The Killing Fields (1984)


Starring: Sam Waterston, Haing S. Ngor (his first role), John Malkovich, Julian Sands, Craig T. Nelson

Director: Roland Joffe

Summary: An American journalist and his Cambodian adviser fight to survive the country’s communist takeover

Other Nominations: Director, Actor (Waterston), Supporting Actor (Ngor)*, Adapted Screenplay, Cinematography*, Film Editing*

This is a very visceral and gritty movie that pulls no punches and feels very authentic. A lot of this is owed to the cinematography, which is filmed in a sort of documentary-style that works really well. The authenticity is also very evident in the choice of Ngor as the co-lead, a (then) untrained actor who was actually imprisoned by the Khmer Rouge and has an obvious personal connection with the project. He is very is good, although it’s hard to say if I would have given him the Supporting Actor Oscar without seeing the other performances (that, and he’s not really supporting as he gets more screen-time overall than anyone I believe). The last thing I would say as far as realism is that it depicts journalists better than most other Hollywood films-Waterston (who is also very good) has a clear sense of detachment (at least at the beginning) from what is going on around him, which is more realistic for someone like him who has covered wars and atrocities before.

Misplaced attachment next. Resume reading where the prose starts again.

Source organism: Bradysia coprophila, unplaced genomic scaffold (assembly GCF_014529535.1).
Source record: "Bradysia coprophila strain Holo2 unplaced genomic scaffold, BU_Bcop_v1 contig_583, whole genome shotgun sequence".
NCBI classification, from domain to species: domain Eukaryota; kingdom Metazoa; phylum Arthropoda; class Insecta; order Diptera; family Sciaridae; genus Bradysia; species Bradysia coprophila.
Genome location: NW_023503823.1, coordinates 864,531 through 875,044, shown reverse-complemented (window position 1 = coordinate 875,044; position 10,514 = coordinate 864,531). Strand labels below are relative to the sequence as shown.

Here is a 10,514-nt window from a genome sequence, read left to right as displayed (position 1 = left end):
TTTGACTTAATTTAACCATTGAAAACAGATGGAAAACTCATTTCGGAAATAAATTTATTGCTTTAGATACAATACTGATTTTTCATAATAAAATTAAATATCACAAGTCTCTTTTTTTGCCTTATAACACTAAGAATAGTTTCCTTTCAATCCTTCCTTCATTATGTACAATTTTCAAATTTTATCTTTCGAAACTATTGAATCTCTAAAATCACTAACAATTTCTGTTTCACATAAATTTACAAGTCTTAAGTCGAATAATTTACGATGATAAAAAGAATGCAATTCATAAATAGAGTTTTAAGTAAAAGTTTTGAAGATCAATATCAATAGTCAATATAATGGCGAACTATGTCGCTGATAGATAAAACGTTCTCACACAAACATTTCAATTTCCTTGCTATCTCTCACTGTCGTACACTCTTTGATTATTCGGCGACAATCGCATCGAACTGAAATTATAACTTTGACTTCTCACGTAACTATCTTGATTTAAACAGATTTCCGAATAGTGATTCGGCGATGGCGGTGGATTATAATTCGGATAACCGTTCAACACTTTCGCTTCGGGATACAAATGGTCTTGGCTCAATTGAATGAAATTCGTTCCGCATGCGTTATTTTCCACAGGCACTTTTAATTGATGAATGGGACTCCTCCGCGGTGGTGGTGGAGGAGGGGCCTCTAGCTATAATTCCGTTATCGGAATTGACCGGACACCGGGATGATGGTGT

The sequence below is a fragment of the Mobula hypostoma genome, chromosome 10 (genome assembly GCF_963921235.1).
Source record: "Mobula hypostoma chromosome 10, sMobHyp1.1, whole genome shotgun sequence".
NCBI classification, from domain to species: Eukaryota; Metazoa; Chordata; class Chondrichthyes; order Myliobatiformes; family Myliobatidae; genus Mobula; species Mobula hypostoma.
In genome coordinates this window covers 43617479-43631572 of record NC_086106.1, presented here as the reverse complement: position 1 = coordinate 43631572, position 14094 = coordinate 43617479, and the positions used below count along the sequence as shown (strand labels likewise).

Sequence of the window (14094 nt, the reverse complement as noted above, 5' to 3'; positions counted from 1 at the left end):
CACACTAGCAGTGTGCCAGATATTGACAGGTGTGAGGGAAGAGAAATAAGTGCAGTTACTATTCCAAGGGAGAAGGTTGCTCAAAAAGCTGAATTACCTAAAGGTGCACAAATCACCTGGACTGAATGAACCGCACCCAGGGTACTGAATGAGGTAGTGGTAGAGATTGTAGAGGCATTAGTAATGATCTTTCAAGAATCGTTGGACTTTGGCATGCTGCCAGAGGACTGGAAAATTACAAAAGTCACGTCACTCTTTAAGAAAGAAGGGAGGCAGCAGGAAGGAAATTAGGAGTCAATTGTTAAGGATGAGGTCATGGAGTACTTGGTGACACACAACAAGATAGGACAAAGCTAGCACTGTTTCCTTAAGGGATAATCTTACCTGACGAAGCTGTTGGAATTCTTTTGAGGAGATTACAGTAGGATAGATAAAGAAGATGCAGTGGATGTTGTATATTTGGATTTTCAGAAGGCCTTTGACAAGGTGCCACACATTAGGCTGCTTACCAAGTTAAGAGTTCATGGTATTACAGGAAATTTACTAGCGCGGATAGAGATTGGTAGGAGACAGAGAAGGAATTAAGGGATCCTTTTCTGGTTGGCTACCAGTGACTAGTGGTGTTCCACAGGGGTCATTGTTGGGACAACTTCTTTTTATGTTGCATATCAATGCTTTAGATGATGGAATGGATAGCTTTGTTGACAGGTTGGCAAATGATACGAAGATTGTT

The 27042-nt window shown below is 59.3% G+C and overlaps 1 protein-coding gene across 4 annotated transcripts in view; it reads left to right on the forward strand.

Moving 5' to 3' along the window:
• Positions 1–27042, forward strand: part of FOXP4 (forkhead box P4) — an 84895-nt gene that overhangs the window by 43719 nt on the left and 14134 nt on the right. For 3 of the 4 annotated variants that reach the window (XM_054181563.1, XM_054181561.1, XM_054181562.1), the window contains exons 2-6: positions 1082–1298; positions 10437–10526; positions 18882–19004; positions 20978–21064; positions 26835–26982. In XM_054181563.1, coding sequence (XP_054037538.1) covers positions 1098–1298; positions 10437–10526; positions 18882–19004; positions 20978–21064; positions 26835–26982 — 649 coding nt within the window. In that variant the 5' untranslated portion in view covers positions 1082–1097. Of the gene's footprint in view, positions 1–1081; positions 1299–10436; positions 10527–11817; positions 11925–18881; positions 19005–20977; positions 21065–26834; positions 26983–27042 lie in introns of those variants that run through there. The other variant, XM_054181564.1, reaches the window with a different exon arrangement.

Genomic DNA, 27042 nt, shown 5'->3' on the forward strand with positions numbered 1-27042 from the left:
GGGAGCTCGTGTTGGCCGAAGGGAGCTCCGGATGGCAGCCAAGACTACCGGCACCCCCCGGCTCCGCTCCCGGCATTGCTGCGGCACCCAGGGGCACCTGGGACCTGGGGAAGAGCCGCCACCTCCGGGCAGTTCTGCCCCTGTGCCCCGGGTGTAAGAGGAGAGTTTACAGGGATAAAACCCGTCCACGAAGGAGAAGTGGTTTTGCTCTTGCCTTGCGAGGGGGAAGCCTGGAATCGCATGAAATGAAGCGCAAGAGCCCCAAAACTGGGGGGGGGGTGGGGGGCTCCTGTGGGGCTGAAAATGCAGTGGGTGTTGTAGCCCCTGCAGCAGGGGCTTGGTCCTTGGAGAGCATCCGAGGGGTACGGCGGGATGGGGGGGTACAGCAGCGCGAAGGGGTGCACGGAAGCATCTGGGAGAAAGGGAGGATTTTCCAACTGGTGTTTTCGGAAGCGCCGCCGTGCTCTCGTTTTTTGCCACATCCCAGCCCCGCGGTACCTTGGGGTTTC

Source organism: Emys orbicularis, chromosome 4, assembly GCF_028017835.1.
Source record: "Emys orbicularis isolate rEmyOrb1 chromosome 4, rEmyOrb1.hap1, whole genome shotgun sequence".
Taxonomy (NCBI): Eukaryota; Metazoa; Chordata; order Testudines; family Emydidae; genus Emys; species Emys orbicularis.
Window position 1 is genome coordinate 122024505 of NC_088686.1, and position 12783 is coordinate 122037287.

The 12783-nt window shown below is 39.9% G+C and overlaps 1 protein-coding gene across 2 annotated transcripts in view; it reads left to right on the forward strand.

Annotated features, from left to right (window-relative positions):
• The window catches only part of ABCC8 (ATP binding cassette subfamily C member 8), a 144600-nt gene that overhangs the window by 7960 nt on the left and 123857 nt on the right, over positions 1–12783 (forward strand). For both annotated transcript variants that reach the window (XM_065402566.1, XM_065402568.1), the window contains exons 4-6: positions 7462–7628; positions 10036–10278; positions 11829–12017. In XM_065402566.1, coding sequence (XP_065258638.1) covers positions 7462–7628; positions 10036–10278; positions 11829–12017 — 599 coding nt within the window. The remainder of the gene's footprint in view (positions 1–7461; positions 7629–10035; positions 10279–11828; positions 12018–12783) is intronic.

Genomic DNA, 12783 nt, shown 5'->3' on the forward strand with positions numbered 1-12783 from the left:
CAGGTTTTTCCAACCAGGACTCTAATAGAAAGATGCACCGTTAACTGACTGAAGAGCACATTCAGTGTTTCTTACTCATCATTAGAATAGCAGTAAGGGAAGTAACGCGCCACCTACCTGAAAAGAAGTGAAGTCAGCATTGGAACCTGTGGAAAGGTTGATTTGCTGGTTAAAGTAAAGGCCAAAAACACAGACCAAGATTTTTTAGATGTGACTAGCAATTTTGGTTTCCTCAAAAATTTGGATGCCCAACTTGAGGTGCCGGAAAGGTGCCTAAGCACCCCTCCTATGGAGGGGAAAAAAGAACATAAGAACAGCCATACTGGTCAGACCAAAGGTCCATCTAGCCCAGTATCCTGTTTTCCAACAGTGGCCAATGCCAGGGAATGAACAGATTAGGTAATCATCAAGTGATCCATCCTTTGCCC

The story really takes off for me in the second half, when it shifts from a broader war story to a more personal one. Waterston’s character becomes angrier at his own government and feels guilty as he reflects on what he did and didn’t do there, and Ngor’s character has his own compelling storyline which produces some really good, high-tension scenes. The only thing that stood out to me as detracting from the film is the score by Mike Oldfield (of Tubular Bells aka the Exorcist theme fame). While it’s most fine, there are some really bizarre choices for a movie like this, to the point where it reminds me of SNES RPG Midi-style synth music. Examples:;

Overall: In most other years this would probably won Best Picture, but alas this one of the few years this decade with multiple great nominees. Nonetheless, a strong, intense and intelligent look at one of the forgotten and most tragic outcomes of the Vietnam War.

Rating: A-


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